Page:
ITHACA, BUFFALO STATE
Students sit in against prisons
On Dec. 5, hundreds of Ithaca College students took over the
school's Office of Admissions to protest corporate investment
in privately owned U.S. prisons. Seven students maintained a
34-hour sit-in. Others, locked outside by the administration,
remained to support them.
On Dec. 7, over 100 Buffalo State College students and
community members rallied for the same demand. Forty students
occupied an administration building for two hours until they
won a meeting with the college vice-president.
Ithaca College, Buffalo State College and over 500 other
colleges and universities hold food service contracts with
Sodexho-Marriot. Sodexho-Marriot makes $1.2 billion annually
from these contracts.
According to press releases issued by the students, 48
percent of Sodexho-Marriot is owned by Sodexho-Alliance, a
French transnational corporation. Sodexho-Alliance is one of
the world's largest investors in private prisons in the U.S.,
England and Australia. It is the single largest investor in
Corrections of America, a corporation that owns private
These students are demanding that their colleges break their
contracts with Sodexho-Marriot. Plans are set for an April 4
Day of Action.
At Ithaca, more than 24 hours into the occupation, the
executive assistant to the president of Ithaca College forcibly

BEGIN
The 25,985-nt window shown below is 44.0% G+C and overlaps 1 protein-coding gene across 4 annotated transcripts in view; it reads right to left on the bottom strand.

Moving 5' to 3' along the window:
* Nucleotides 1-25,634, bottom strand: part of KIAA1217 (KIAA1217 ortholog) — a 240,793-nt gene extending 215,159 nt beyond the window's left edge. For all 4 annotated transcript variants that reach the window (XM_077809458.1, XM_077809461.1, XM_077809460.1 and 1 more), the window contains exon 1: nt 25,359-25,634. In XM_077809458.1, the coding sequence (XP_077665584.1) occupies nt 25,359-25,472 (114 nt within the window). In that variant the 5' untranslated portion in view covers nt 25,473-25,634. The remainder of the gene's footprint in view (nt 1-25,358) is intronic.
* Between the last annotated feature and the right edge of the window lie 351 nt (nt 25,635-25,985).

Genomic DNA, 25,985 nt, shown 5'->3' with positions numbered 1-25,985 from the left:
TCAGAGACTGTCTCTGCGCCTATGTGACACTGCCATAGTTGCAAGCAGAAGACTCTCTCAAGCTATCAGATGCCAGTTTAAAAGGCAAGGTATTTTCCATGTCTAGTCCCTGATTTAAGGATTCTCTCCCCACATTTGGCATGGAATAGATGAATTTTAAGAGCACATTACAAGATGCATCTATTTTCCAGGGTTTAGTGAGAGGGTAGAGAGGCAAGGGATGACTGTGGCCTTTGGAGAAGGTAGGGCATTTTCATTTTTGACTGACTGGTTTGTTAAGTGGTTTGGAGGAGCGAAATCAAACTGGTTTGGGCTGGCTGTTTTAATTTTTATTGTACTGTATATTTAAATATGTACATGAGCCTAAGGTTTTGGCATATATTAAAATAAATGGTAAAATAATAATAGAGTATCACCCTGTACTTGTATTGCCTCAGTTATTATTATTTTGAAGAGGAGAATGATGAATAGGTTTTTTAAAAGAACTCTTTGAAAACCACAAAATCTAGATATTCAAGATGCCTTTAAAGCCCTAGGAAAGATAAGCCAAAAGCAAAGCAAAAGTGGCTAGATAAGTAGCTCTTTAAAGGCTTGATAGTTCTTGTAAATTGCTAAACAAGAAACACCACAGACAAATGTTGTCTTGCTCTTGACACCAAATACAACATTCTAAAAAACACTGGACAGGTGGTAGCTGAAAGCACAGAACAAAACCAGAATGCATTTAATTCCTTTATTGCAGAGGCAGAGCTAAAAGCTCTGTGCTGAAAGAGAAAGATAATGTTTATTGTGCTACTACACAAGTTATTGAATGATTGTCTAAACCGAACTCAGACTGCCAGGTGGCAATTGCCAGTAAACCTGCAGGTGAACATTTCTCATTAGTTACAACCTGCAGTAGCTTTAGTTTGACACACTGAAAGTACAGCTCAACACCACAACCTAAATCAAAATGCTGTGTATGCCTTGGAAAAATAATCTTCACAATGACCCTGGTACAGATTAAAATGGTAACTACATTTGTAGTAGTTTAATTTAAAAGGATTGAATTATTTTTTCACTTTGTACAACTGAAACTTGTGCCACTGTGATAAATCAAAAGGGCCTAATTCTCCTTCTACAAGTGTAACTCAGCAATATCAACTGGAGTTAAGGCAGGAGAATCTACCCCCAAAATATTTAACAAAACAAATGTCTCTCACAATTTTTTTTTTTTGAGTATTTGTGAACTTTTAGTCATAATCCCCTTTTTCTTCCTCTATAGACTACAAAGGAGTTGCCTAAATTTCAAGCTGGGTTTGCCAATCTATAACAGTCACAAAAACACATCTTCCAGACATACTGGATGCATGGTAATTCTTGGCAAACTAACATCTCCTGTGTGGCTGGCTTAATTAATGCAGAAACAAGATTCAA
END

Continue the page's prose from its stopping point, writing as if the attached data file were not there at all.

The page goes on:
removed one protester. A few hours later, 12 more students
began a sit-in at Alumni Hall in solidarity with the initial
Late on the second day, Ithaca College's president agreed to
meet with students. The college granted four of their demands:
student participation in the college's review of its contract
with Sodexho-Marriot; a meeting with the trustees to discuss
the contract; a community forum sponsored by the college to
discuss the issue of private prisons, and a letter addressing
student concerns written personally by the president to the
corporation and the college community.
The Ithaca College president has been flooded with letters
of support for student demands.
Workers World spoke with Kevin Pranis, a board member of the
Prison Moratorium Project who took part in the Ithaca College
sit-in. Pranis reported that more than 50 campuses have taken
up a campaign against their colleges' contracts with
"These sit-ins are part of a growing movement against
private prisons, corporate investment in them and prison
expansion in general," said Pranis. "This involves prison
activists, students of color organizations, the anti-sweatshop
movement and student-labor activists."
Monica Moorehead, WWP presidential candidate and a leader of
Millions for Mumia and the International Action Center,
explained: "These investments are very similar to the U.S.
investments made into the South African apartheid system. These
investments helped to strengthen and sustain the extreme system
and conditions of racism for millions of oppressed Black South
"The same holds true of the investments in prisons," she
continued. "This blood money that strengthens the slave labor
for super-profits inside the prisons threatens the livelihood
of every worker who is attempting to make a decent wage."
In addition, "Slave labor inside these prisons constitutes
cruel and unusual punishment and needs to be opposed on every
level--including by presidents of colleges and universities who
are concerned with humanitarian issues. "
Moorehead concluded, "Instead of building prisons, those
monies should be put into building universities to insure that
everyone receives a decent education."
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